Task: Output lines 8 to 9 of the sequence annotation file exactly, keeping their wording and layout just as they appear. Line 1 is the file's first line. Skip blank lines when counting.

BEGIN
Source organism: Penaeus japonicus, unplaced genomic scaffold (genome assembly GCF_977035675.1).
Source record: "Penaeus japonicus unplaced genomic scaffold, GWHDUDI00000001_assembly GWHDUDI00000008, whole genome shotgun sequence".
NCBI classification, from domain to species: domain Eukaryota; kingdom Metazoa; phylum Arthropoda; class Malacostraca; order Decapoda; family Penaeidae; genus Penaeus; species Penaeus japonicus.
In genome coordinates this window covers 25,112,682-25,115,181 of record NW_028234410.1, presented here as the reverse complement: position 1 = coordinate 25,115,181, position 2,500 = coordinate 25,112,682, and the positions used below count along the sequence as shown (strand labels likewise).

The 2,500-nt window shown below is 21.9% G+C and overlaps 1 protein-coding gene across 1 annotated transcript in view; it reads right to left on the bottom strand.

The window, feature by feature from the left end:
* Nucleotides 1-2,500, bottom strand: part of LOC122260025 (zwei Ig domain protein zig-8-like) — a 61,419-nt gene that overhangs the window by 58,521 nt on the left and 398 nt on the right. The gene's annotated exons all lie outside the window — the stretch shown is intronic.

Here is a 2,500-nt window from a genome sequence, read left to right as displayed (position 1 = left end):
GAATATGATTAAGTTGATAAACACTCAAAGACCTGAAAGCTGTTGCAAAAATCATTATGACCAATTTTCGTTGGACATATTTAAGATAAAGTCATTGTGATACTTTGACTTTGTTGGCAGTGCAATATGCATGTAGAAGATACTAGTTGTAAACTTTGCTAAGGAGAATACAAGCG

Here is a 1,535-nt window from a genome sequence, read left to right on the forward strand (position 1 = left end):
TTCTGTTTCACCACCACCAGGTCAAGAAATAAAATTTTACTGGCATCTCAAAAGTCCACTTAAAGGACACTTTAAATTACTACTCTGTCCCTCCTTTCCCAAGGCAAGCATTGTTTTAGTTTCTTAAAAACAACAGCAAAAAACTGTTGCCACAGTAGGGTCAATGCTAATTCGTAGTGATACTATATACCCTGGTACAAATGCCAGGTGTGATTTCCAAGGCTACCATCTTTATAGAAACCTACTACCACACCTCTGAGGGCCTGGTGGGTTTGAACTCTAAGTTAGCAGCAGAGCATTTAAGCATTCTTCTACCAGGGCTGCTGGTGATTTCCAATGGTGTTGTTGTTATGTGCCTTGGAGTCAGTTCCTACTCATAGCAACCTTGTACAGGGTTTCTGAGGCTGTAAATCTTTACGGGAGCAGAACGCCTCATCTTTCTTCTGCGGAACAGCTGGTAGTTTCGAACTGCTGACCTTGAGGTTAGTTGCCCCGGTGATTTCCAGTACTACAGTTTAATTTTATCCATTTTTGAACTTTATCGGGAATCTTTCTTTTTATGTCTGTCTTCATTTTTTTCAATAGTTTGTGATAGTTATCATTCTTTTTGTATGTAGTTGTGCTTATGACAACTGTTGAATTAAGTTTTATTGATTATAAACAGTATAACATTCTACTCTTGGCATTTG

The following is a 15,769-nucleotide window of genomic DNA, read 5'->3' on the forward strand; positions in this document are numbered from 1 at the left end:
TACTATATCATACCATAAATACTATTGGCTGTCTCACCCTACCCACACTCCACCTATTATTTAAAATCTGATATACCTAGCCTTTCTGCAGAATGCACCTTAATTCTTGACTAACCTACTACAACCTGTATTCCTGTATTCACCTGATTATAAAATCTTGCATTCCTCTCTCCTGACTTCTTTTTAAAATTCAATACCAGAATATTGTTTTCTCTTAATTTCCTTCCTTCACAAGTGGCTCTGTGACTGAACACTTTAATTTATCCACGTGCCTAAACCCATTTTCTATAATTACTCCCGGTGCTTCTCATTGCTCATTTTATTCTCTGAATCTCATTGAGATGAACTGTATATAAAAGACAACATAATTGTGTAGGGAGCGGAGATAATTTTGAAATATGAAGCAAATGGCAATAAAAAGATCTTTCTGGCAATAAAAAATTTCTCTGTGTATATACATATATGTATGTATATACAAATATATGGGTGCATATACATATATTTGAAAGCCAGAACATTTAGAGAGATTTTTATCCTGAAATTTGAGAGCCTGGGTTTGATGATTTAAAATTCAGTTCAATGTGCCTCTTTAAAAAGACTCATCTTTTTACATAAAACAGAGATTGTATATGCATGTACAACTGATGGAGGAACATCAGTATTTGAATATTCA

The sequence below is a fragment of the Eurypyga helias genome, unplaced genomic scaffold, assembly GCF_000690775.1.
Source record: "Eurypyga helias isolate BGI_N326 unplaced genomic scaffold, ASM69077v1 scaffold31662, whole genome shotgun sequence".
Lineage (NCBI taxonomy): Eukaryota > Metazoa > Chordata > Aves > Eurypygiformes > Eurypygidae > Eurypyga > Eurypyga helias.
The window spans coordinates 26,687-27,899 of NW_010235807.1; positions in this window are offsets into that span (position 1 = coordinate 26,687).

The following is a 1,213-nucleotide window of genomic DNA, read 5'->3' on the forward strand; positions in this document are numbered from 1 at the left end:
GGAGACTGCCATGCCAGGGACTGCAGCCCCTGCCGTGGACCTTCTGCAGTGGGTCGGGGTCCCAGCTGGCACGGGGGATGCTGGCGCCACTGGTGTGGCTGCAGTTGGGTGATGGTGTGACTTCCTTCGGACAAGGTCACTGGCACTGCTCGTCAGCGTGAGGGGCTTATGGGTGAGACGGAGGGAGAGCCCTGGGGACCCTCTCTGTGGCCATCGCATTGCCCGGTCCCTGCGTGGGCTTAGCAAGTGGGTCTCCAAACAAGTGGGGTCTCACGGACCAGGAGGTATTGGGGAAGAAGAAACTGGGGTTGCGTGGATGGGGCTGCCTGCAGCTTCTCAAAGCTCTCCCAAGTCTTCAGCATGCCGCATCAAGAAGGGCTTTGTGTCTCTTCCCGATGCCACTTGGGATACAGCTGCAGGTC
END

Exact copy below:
Here is a 2,500-nt window from a genome sequence, read left to right as displayed (position 1 = left end):
GAATATGATTAAGTTGATAAACACTCAAAGACCTGAAAGCTGTTGCAAAAATCATTATGACCAATTTTCGTTGGACATATTTAAGATAAAGTCATTGTGATACTTTGACTTTGTTGGCAGTGCAATATGCATGTAGAAGATACTAGTTGTAAACTTTGCTAAGGAGAATACAAGCG